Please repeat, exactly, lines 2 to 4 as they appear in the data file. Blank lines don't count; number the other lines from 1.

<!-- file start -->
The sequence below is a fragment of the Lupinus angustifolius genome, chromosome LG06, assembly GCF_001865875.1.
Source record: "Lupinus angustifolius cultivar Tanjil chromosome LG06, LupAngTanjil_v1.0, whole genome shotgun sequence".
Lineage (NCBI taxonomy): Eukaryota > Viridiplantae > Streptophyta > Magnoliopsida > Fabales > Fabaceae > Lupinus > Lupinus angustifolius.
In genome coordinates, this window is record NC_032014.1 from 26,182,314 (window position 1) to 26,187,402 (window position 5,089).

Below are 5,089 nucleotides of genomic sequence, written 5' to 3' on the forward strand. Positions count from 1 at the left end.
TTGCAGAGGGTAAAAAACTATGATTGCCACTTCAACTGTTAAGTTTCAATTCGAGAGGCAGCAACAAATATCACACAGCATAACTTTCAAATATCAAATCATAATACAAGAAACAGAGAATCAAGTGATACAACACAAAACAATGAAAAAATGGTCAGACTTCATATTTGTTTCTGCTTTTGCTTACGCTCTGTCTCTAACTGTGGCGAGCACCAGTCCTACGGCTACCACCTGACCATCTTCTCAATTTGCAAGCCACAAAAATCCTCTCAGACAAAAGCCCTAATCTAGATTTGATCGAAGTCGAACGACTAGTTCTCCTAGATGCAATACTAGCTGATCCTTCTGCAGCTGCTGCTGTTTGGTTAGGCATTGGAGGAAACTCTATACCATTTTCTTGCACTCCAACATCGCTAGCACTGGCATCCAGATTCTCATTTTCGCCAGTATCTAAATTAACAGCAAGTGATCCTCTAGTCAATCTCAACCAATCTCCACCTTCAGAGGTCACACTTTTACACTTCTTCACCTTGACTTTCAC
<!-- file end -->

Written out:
Source record: "Lupinus angustifolius cultivar Tanjil chromosome LG06, LupAngTanjil_v1.0, whole genome shotgun sequence".
Lineage (NCBI taxonomy): Eukaryota > Viridiplantae > Streptophyta > Magnoliopsida > Fabales > Fabaceae > Lupinus > Lupinus angustifolius.
In genome coordinates, this window is record NC_032014.1 from 26,182,314 (window position 1) to 26,187,402 (window position 5,089).